Monday, 25 April 2011

Spring flowers

I love gardening, and it is a joy to watch what happens with each passing season. Of course, Spring is especially wonderful. I'm 'off' this week, so I thought I'd post some photos from around my garden.

For since the creation of the world God's invisible qualities - his eternal power and divine nature - have been clearly seen, being understood from what has been made, so that they are without excuse. Romans 1:20

Saturday, 23 April 2011

Do not be afraid - to choose life each day!

The scene at the tomb in Matthew’s gospel is the most dramatic of all the gospels – there is an earthquake, and the startling appearance of an Angel, who rolls back the stone. The guards were so shocked the text says they ‘became like dead men’ – perhaps they fainted. At hearing the words spoken by the Angel, Mary Magdalene & the ‘other Mary’ were ‘afraid yet filled with joy’.

Several members of the church were involved recently with New Brighton Primary School, telling the story of Easter from Palm Sunday and through the events of Holy Week and finishing with the story we heard this morning of the empty tomb. I asked the school children to describe to me in words how the women must have felt when the Angel told them Jesus wasn’t in the tomb but had risen, and was alive again: “surprised” “confused” “terrified” “excited” “gobsmacked” “flabbergasted” – yes, I’m sure they felt all of this and more. The Resurrection is a fascinating and miraculous event of God. It was the most important event in the life of Jesus. But the Resurrection is far more than just something that happened to Jesus or even something that will happen to people at the end of time.

The Resurrection is also something that happens for us today. God used the miracle of the Resurrection to make available God’s very life to us even now. And why did God do this? Because God so loves the world. God is love, and it’s God’s love that gives us true life. And through the Resurrection comes our call to be Christ-like people, to be life-givers and agents of resurrection to our families, our communities and our world. And so the challenge for us who believe in our hearts and minds in the Resurrection of Jesus Christ is to work out what that means for us, each and every day.

In our reading from Romans 6, Paul says that we discover our true identity when we count ourselves ‘dead to sin’ and ‘alive to God’. When we’re consciously aware of God’s abundant grace and love, and God’s presence in all things, then we can no longer be slaves to sin. If we find we’re not really feeling ‘alive to God’, we may need to look inward; and if we search deeply enough we’ll probably find that we’ve distanced ourselves from a fully conscious awareness of God’s abundant grace and love; we’ll find that the master of our life has shifted away from Christ Jesus, and we’ll find we’re being mastered by something or someone else. The good news is that each time we recognise this, we then can be released from enslavement to sin; we become free to return to the source of our Resurrection life, and that is the choice that we face each day, for conscious awareness of God’s presence in all of creation, in the darkness and in the light.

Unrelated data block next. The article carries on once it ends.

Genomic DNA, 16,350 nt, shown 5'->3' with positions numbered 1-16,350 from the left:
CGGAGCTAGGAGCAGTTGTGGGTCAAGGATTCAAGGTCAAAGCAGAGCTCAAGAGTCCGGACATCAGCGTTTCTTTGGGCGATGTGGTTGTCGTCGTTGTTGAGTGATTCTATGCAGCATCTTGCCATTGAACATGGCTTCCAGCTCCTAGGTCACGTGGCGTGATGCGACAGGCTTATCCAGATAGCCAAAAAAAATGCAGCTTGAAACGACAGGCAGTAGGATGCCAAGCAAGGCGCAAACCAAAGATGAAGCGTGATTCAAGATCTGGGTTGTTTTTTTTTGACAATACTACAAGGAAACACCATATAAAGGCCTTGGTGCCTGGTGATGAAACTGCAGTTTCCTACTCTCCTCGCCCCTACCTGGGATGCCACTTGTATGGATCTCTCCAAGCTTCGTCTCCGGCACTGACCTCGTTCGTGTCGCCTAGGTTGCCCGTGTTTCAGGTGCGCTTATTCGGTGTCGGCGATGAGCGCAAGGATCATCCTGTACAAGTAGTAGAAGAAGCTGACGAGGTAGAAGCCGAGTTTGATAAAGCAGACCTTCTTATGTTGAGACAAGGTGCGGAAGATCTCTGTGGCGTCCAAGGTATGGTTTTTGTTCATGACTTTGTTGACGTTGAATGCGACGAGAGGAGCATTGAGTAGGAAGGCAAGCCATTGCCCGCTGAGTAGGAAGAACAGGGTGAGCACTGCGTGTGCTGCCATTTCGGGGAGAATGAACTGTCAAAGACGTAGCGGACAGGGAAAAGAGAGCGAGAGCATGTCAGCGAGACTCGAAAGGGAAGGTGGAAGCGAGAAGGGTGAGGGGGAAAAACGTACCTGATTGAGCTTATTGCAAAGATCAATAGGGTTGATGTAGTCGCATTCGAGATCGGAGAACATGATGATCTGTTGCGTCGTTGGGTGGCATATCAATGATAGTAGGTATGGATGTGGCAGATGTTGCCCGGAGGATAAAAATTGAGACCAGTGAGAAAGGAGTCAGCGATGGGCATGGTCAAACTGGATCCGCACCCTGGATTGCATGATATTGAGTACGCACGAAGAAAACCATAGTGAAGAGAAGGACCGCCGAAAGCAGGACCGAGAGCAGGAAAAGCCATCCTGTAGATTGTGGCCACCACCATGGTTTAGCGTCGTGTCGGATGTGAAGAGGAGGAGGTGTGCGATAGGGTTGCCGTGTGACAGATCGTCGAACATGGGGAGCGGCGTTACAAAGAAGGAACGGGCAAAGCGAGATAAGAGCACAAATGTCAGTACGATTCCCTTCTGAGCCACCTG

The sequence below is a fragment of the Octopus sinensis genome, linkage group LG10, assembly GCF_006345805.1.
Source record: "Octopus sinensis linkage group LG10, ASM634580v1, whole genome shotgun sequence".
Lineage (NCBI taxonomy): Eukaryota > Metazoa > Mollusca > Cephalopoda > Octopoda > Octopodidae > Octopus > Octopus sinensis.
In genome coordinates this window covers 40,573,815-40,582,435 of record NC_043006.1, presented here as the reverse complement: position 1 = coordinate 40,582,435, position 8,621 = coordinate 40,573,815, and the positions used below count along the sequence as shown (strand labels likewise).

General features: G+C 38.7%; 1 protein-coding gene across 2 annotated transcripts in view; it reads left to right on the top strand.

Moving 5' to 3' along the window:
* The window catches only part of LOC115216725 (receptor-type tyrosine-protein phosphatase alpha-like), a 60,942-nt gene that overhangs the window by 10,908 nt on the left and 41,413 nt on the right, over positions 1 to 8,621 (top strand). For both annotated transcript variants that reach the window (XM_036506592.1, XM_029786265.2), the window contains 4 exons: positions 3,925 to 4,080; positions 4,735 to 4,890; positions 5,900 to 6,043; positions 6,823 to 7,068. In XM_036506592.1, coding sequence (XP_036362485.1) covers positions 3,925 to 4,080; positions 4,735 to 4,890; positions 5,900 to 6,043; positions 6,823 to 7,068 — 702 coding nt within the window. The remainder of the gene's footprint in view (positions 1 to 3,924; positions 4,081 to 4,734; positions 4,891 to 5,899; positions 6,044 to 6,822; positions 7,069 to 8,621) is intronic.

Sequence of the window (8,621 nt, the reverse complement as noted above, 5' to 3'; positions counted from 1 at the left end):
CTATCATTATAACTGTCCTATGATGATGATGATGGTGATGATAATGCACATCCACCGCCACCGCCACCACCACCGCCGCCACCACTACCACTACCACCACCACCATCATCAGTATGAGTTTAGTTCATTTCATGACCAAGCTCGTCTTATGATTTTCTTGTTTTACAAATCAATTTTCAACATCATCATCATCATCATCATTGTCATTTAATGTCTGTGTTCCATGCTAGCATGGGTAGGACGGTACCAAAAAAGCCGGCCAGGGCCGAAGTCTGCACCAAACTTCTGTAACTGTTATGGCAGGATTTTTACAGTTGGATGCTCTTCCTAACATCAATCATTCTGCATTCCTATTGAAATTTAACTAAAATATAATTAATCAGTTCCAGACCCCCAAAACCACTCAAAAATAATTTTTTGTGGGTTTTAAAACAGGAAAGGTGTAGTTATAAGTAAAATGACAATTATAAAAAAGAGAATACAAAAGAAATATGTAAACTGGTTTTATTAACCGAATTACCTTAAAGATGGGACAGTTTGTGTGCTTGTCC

When the disciples see the risen Lord, he commissions them to a new way of life. The resurrection announces God’s new way of being human. And we’re called to remember that as we receive Christ, this becomes our story too. We’re then challenged to open our lives to the Resurrected life of Christ, to allow the life of God to break in and free us from all else that seeks to control or master us. Then we’re sent to bring life to others, in all places where death is at work in the world.

Each generation faces the question of how Resurrection can be experienced in places of disaster and conflict, poverty, abuse, oppression & disease. And each of us also must face the death that is within us – the self-centredness, apathy, destructiveness & cynicism – that keeps us and others from life; and we must choose to allow these dead ends to be transformed into life through openness to God’s love, forgiveness, grace and creativity.

We should be prepared to bring life to others wherever we can through compassion, hospitality, giving, involvement and advocacy for justice and mercy. If our activities rob the planet of life, we would gratefully seek to be more responsible and careful. If our choice of products or our tendency to consume more than we need leaves others in poverty or exploitation, we will shop more compassionately.